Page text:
Can equal revenue sharing save the Big 12?

In the newest episode of the conference realignment soap opera in NCAA college athletics, the Big 12 conference has voted to equally share revenue among all nine remaining schools (Texas A&M will leave for the SEC, so they really don’t get to vote on future matters of the conference).  If all nine schools each approve of this measure individually, it will mean that the revenue from tier I and tier II television and media contracts will be split equally.  Currently, the Big 12 uses an unequal revenue sharing system, which pays out money to schools in accordance to the number of times a school is on television.  The problem with this is that the rich schools keep getting richer (Texas, Oklahoma) and poor schools keep getting poorer (Iowa St., Baylor).  It looks like the Big 12, in hopes of keeping the conference together, and potentially enticing others to join is going to try and move to equal revenue sharing (like that used by the B1G Ten conference).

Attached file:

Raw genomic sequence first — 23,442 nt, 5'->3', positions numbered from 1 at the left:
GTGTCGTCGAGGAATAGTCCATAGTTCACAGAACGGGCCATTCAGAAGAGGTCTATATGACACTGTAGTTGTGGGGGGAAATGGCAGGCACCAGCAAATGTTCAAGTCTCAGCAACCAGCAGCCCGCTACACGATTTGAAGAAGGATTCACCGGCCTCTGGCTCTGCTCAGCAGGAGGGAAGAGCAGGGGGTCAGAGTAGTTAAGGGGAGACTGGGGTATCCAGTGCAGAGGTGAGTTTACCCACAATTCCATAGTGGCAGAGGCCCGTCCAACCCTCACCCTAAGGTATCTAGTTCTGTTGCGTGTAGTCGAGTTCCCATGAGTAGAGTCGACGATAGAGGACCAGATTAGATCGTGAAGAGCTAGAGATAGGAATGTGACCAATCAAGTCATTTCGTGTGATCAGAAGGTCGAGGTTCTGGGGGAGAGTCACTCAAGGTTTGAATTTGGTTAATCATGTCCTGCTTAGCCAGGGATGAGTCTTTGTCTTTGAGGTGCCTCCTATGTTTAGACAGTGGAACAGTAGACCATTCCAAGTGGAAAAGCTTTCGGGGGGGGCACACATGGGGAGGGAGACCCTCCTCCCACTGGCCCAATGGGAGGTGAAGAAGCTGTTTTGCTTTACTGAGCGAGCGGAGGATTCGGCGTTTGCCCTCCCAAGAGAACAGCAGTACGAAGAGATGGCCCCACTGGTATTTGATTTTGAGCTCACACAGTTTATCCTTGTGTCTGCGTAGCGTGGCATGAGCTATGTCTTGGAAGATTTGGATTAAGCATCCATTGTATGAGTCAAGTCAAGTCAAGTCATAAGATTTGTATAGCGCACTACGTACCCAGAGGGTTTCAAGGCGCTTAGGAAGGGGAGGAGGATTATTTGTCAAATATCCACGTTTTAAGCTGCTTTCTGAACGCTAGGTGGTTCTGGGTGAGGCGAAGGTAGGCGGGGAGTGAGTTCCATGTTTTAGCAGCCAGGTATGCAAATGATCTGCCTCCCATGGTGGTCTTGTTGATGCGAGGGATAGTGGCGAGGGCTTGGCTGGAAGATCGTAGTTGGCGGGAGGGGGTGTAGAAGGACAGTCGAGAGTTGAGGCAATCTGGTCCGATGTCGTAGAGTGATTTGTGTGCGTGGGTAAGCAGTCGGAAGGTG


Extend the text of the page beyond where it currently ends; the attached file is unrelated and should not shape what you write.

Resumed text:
Of course equal revenue sharing also has its issues.  In the Big Ten, teams like Illinois, Indiana and Purdue get equal share of revenue as teams like Michigan and Ohio State.  What’s the problem?  Well Michigan and Ohio St. spend big on their programs to try and bring in good recruits, and thus keep winning games.  Schools like the Illinois, Indiana, Purdue trio spend very little, and get to share in the spoils that are brought in by the bigger and more popular athletic programs.  In this sense, Michigan and Ohio St. are win maximizing (spending to try and win as many games as possible) while Illinois, Indiana and Purdue are profit maximizing (they spend little and get an equal share of a big revenue source).

Equal and unequal revenue sharing both have their positives and negatives.  The big question now, is whether this change can help keep teams in the Big 12.  It may be too little, too late.

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